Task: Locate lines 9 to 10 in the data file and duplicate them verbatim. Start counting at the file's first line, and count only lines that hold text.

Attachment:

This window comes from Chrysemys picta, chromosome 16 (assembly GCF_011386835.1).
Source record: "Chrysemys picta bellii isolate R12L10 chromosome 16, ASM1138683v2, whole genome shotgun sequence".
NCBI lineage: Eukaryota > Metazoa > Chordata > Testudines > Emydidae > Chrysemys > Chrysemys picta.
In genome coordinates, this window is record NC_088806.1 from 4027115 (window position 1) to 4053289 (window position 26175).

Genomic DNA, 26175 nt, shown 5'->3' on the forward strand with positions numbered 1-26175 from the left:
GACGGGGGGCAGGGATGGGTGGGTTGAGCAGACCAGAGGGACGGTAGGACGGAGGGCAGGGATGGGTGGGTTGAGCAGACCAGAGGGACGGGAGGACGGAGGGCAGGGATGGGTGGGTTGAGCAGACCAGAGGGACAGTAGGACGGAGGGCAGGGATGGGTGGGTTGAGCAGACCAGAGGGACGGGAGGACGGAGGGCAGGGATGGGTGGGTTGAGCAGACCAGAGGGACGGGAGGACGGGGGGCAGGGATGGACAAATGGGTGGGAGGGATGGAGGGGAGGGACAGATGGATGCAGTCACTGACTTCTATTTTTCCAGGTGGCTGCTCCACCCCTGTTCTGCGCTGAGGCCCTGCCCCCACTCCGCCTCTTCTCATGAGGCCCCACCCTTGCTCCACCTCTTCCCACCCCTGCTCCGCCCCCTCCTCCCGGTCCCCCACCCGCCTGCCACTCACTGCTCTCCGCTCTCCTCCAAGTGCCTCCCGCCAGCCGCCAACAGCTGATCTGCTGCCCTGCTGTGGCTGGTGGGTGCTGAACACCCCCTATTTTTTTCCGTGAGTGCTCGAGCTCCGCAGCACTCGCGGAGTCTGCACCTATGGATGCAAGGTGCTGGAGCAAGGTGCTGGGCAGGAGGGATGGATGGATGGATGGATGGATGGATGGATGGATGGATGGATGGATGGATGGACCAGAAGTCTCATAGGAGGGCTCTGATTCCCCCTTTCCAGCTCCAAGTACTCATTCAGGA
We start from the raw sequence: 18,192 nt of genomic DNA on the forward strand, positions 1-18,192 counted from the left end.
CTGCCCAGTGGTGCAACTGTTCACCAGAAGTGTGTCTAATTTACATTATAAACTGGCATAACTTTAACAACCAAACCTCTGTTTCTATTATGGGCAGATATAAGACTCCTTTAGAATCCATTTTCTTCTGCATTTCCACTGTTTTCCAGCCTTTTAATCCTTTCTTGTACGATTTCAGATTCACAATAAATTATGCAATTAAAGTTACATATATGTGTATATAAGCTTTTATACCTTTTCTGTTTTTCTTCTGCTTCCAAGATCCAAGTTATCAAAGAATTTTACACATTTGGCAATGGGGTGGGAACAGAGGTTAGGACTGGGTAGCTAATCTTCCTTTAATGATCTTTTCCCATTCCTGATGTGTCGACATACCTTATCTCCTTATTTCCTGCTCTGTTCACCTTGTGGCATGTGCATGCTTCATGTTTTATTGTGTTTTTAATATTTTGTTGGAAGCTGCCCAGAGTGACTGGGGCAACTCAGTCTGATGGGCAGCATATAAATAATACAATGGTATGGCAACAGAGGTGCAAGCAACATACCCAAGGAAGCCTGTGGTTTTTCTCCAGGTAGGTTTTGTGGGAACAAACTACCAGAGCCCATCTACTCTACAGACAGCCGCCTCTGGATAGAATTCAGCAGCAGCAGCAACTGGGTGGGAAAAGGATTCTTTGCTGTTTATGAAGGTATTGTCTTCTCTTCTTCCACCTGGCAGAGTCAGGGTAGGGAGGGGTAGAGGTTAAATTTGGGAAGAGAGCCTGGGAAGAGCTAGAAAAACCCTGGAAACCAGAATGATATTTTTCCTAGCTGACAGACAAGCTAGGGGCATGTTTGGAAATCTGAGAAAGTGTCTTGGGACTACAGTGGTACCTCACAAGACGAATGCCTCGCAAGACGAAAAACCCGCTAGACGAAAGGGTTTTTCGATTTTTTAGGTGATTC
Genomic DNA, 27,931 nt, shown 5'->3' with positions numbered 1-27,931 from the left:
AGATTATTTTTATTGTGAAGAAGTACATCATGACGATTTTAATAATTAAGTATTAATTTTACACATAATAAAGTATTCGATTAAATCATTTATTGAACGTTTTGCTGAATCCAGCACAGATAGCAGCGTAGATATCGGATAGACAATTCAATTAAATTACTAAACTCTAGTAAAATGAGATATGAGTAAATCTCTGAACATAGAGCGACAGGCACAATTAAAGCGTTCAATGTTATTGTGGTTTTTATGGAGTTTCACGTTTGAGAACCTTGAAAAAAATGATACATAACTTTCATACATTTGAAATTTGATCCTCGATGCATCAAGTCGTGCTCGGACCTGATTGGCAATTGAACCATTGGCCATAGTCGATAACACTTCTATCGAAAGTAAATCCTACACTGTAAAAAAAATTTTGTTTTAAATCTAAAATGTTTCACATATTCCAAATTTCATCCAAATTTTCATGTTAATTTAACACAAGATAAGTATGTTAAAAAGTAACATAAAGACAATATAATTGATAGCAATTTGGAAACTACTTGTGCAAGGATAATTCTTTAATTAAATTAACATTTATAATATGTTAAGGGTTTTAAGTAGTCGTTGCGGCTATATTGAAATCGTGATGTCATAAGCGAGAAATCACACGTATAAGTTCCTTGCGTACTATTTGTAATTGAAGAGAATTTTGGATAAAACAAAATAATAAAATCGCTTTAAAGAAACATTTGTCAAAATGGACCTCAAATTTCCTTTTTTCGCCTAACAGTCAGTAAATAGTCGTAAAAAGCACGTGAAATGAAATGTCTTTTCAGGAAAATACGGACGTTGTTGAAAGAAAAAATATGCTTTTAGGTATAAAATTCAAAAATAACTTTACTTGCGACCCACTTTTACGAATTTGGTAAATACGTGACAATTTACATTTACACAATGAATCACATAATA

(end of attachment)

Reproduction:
Genomic DNA, 27,931 nt, shown 5'->3' with positions numbered 1-27,931 from the left:
AGATTATTTTTATTGTGAAGAAGTACATCATGACGATTTTAATAATTAAGTATTAATTTTACACATAATAAAGTATTCGATTAAATCATTTATTGAACGTTTTGCTGAATCCAGCACAGATAGCAGCGTAGATATCGGATAGACAATTCAATTAAATTACTAAACTCTAGTAAAATGAGATATGAGTAAATCTCTGAACATAGAGCGACAGGCACAATTAAAGCGTTCAATGTTATTGTGGTTTTTATGGAGTTTCACGTTTGAGAACCTTGAAAAAAATGATACATAACTTTCATACATTTGAAATTTGATCCTCGATGCATCAAGTCGTGCTCGGACCTGATTGGCAATTGAACCATTGGCCATAGTCGATAACACTTCTATCGAAAGTAAATCCTACACTGTAAAAAAAATTTTGTTTTAAATCTAAAATGTTTCACATATTCCAAATTTCATCCAAATTTTCATGTTAATTTAACACAAGATAAGTATGTTAAAAAGTAACATAAAGACAATATAATTGATAGCAATTTGGAAACTACTTGTGCAAGGATAATTCTTTAATTAAATTAACATTTATAATATGTTAAGGGTTTTAAGTAGTCGTTGCGGCTATATTGAAATCGTGATGTCATAAGCGAGAAATCACACGTATAAGTTCCTTGCGTACTATTTGTAATTGAAGAGAATTTTGGATAAAACAAAATAATAAAATCGCTTTAAAGAAACATTTGTCAAAATGGACCTCAAATTTCCTTTTTTCGCCTAACAGTCAGTAAATAGTCGTAAAAAGCACGTGAAATGAAATGTCTTTTCAGGAAAATACGGACGTTGTTGAAAGAAAAAATATGCTTTTAGGTATAAAATTCAAAAATAACTTTACTTGCGACCCACTTTTACGAATTTGGTAAATACGTGACAATTTACATTTACACAATGAATCACATAATA